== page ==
Radio show supports democracy by highlighting election info
7 OCTOBER 2006 | KHOST PROVINCE
“We have an open door policy; there is a place for anyone who wants to work here,” says Shazad, a director at the radio station.
From a hill overlooking Khost city, democracy is spreading across the region. Peace Message Radio, established with support from USAID’s Democracy and Governance office, is an independent radio station that attracts over 80% of radio listeners in the province of Khost. In the two years since its founding, it has given a voice to women, reached out to the local madrassas, provided comprehensive coverage of the parliamentary elections, and has granted opportunities for high school and college students to learn about journalism hands-on.
Peace Message Radio’s most popular program is Bouquet of Flowers, which involves listeners writing letters to the station with jokes, folk stories, and poems. The station receives 200-300 letters per week, the majority coming from women. They also host interviews with men and women in the community who voice their political opinions, hopes and concerns for Afghanistan. “It provides a great opportunity for women to be recognized,” says a reporter at the station.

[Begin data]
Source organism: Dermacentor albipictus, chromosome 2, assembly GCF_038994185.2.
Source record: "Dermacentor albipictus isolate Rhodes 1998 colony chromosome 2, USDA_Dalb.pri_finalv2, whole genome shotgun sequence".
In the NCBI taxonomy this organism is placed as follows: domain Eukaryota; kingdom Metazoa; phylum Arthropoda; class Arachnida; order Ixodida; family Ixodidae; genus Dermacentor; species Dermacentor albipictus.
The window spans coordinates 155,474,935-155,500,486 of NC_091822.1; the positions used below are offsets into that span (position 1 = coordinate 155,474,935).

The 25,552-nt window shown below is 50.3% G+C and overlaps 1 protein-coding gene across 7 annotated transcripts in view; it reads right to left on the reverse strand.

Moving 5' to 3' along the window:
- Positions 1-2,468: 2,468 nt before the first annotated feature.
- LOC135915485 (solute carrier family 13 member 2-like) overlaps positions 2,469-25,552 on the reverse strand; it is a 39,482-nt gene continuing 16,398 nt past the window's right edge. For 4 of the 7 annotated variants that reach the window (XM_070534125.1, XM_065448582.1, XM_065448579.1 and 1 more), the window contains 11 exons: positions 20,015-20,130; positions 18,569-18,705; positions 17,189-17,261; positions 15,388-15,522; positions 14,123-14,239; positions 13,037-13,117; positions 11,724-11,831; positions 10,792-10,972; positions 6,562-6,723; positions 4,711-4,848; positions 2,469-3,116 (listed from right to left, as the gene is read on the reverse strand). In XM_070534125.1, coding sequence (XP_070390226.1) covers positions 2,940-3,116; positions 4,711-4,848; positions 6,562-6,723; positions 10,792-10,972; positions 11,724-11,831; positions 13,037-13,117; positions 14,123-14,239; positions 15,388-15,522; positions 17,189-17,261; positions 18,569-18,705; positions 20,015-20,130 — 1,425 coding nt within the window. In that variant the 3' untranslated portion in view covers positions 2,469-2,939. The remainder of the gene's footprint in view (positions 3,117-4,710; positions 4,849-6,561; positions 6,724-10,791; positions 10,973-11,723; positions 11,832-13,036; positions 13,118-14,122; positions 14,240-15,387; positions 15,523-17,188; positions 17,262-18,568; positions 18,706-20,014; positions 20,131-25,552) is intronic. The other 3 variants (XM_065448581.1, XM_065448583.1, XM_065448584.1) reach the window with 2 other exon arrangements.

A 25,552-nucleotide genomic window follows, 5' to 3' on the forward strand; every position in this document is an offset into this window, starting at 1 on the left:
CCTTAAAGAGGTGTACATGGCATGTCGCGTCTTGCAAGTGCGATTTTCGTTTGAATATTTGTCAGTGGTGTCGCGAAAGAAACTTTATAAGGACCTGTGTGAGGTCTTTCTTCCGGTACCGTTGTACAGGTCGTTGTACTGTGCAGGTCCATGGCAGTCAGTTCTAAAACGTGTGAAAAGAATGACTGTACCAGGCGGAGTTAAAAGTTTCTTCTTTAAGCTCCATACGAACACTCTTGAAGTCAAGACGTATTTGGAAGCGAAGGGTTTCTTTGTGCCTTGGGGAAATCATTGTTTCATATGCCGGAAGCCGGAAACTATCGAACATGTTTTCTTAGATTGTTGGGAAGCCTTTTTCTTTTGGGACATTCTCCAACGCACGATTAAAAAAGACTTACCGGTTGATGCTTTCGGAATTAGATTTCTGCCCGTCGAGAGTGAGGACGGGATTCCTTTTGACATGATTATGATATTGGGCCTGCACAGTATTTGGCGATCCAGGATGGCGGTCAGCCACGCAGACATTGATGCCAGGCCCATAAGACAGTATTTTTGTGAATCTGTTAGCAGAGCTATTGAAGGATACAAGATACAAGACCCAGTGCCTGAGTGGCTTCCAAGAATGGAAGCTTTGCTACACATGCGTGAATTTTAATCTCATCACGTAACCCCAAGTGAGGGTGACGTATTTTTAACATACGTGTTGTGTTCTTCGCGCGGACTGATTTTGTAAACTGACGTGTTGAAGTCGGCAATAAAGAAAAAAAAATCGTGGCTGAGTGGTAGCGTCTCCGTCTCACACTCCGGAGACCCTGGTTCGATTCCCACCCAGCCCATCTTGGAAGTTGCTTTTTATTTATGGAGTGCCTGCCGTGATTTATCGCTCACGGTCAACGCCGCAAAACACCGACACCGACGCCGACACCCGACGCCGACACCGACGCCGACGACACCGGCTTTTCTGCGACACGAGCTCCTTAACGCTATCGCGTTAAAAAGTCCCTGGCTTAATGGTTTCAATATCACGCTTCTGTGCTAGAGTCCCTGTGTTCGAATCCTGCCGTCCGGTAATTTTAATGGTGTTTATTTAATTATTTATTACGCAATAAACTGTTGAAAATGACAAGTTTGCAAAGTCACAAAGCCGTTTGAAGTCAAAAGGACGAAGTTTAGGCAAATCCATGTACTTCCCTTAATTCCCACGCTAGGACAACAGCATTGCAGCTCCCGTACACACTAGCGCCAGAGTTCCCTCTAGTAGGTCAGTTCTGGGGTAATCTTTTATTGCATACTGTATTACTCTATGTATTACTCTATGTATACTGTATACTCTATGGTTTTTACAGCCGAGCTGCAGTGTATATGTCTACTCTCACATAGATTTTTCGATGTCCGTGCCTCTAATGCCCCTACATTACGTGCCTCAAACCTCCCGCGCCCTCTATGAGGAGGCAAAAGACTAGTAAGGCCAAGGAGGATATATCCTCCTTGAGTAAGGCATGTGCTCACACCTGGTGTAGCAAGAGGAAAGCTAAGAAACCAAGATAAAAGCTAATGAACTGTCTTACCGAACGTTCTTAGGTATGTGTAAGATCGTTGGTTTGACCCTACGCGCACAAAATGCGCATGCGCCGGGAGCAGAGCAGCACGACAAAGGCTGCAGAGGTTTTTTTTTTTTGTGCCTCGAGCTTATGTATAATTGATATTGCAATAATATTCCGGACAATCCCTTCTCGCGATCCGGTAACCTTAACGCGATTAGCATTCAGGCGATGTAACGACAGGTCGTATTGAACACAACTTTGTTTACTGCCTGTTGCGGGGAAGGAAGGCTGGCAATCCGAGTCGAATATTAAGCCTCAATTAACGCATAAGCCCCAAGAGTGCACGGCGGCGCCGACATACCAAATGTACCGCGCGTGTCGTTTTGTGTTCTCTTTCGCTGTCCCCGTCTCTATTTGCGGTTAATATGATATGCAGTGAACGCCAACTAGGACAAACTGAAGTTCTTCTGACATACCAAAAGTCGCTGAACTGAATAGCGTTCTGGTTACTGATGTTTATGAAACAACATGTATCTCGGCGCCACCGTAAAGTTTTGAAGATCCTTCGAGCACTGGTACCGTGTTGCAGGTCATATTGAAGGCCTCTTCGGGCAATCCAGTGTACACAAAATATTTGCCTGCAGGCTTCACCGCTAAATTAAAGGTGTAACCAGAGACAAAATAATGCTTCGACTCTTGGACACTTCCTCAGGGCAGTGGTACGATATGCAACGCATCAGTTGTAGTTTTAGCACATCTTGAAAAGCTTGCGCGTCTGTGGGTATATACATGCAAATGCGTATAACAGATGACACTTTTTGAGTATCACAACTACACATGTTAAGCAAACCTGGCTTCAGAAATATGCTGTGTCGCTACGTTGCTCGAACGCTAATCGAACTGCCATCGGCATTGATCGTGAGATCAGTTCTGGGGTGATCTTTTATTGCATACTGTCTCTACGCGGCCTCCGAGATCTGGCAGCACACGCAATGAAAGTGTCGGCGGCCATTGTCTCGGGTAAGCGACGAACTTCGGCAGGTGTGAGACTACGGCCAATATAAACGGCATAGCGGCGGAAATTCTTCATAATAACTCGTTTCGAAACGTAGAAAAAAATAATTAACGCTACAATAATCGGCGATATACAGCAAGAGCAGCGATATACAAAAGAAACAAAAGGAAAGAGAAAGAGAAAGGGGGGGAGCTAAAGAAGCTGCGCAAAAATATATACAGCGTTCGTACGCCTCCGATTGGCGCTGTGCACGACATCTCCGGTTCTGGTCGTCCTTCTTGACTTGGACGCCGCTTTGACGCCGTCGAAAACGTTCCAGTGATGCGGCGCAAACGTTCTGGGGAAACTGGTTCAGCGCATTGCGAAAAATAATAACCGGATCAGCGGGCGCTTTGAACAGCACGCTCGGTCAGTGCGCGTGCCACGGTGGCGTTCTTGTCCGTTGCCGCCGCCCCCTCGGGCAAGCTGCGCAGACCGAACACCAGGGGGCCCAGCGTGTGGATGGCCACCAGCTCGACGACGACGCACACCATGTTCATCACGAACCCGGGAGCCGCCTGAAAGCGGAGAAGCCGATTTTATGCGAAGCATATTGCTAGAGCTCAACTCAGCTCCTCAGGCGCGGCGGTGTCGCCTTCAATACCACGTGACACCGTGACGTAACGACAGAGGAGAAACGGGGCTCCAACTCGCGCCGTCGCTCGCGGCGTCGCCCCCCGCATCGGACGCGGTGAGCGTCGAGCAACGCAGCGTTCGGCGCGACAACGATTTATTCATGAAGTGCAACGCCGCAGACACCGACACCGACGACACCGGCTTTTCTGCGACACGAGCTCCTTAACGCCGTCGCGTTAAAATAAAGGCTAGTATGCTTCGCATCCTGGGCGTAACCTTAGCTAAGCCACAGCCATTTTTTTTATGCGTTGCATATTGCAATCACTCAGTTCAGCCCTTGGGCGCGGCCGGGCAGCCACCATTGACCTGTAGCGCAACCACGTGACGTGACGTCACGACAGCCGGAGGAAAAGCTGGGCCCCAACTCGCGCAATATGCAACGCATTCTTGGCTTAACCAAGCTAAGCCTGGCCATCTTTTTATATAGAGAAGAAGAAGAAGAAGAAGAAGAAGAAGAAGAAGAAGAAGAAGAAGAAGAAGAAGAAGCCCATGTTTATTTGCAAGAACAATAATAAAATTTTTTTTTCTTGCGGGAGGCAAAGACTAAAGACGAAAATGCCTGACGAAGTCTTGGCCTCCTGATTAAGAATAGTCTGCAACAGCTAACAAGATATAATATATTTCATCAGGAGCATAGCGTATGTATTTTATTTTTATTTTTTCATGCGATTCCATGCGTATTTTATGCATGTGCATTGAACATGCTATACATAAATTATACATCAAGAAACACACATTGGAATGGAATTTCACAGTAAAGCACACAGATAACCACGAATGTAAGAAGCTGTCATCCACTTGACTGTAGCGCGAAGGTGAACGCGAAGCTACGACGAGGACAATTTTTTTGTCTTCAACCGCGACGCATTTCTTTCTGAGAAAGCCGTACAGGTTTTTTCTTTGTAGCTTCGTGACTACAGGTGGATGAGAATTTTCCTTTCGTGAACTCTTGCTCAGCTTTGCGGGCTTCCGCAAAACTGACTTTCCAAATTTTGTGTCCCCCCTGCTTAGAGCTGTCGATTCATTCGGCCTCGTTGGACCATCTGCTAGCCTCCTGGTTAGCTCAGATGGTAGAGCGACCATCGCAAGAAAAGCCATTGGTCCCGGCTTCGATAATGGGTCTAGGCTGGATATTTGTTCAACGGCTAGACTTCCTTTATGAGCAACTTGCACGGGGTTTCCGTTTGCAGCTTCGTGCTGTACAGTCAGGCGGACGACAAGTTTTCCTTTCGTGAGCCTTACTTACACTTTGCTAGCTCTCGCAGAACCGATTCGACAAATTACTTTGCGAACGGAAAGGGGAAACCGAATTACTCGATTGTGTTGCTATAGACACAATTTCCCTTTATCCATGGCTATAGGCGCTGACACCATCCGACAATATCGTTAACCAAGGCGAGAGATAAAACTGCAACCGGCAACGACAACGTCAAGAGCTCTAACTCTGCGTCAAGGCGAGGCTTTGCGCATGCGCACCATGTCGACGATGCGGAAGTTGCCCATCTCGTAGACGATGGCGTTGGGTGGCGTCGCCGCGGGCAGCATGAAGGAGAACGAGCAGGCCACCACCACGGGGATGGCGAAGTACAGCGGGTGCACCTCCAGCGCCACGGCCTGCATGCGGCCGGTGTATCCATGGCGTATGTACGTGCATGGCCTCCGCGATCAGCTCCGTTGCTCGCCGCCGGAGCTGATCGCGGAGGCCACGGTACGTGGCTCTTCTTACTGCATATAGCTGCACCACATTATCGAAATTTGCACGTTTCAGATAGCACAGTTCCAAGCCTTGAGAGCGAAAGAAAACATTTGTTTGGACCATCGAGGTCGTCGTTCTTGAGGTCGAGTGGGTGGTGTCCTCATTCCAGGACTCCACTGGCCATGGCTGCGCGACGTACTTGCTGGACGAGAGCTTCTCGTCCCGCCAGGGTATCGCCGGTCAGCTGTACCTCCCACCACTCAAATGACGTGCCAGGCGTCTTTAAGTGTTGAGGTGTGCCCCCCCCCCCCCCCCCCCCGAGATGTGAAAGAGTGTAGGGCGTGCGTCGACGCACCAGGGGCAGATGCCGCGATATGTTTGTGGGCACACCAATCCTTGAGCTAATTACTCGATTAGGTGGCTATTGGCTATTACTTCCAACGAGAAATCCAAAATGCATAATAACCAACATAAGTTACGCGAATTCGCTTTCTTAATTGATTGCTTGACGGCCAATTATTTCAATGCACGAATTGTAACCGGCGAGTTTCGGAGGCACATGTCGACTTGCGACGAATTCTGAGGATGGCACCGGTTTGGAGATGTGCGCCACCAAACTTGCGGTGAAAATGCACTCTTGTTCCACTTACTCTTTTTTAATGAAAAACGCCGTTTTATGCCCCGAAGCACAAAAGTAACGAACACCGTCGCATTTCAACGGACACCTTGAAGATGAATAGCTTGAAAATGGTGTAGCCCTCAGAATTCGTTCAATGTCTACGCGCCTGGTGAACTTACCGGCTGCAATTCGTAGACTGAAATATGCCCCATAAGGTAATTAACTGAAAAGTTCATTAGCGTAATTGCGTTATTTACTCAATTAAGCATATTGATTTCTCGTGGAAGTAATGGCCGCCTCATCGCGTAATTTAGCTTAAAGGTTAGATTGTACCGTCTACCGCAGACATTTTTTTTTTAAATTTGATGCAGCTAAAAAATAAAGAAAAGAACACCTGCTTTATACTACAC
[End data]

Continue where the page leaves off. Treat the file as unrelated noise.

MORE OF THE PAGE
Natya Kallam (Speaking of the Prophet) is a show that has brought dramatic change to the province after only one month on the air. With its readings of the Koran and religious lectures, the show is attracting the attention of madrassas in the area. “For the first time in decades, students and teachers in the madrassas are listening to the radio,” says Shazad, the director. “An important Mullah in the city used to ignore me when we passed each other. Last week he stopped me, gave me a hug and thanked me for airing this program. Also, since many of the madrassa students now have radios, they are listening to our other programs, like our news reports.”
In 2005, Peace Message Radio provided the most in-depth coverage of the parliamentary elections in Khost province. It aired discussions on how to select a candidate, election information by the Afghan government, and granted each of the eighty candidates five minutes of airtime to state their platform. Peace Message Radio’s election coverage was so effective that it beat out 64 other Afghan stations to earn the top national prize for overall programming in 2005.
Last updated: February 26, 2015